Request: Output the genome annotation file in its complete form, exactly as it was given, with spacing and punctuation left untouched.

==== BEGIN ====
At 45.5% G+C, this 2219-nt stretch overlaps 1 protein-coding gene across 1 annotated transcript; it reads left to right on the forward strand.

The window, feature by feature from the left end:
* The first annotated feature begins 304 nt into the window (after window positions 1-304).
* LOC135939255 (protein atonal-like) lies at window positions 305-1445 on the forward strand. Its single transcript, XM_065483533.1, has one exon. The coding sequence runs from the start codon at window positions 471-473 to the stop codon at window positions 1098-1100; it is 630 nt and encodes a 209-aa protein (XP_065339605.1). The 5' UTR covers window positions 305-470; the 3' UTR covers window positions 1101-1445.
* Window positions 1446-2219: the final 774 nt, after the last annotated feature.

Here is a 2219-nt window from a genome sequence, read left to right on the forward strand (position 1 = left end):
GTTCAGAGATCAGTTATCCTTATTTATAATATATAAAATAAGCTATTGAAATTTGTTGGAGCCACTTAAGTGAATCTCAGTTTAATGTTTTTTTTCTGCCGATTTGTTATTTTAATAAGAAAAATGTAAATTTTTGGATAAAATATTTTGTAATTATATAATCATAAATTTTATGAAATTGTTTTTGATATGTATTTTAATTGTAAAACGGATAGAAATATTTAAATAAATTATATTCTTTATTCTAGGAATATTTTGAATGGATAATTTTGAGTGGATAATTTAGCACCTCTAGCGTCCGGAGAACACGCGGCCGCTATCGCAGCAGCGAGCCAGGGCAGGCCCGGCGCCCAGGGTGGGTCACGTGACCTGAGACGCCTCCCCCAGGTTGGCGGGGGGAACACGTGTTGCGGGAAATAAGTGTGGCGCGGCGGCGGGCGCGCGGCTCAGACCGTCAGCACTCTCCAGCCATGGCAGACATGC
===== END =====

At 45.5% G+C, this 2219-nt stretch overlaps 1 protein-coding gene across 1 annotated transcript; it reads left to right on the forward strand.

The window, feature by feature from the left end:
* The first annotated feature begins 304 nt into the window (after window positions 1-304).
* LOC135939255 (protein atonal-like) lies at window positions 305-1445 on the forward strand. Its single transcript, XM_065483533.1, has one exon. The coding sequence runs from the start codon at window positions 471-473 to the stop codon at window positions 1098-1100; it is 630 nt and encodes a 209-aa protein (XP_065339605.1). The 5' UTR covers window positions 305-470; the 3' UTR covers window positions 1101-1445.
* Window positions 1446-2219: the final 774 nt, after the last annotated feature.

Here is a 2219-nt window from a genome sequence, read left to right on the forward strand (position 1 = left end):
GTTCAGAGATCAGTTATCCTTATTTATAATATATAAAATAAGCTATTGAAATTTGTTGGAGCCACTTAAGTGAATCTCAGTTTAATGTTTTTTTTCTGCCGATTTGTTATTTTAATAAGAAAAATGTAAATTTTTGGATAAAATATTTTGTAATTATATAATCATAAATTTTATGAAATTGTTTTTGATATGTATTTTAATTGTAAAACGGATAGAAATATTTAAATAAATTATATTCTTTATTCTAGGAATATTTTGAATGGATAATTTTGAGTGGATAATTTAGCACCTCTAGCGTCCGGAGAACACGCGGCCGCTATCGCAGCAGCGAGCCAGGGCAGGCCCGGCGCCCAGGGTGGGTCACGTGACCTGAGACGCCTCCCCCAGGTTGGCGGGGGGAACACGTGTTGCGGGAAATAAGTGTGGCGCGGCGGCGGGCGCGCGGCTCAGACCGTCAGCACTCTCCAGCCATGGCAGACATGC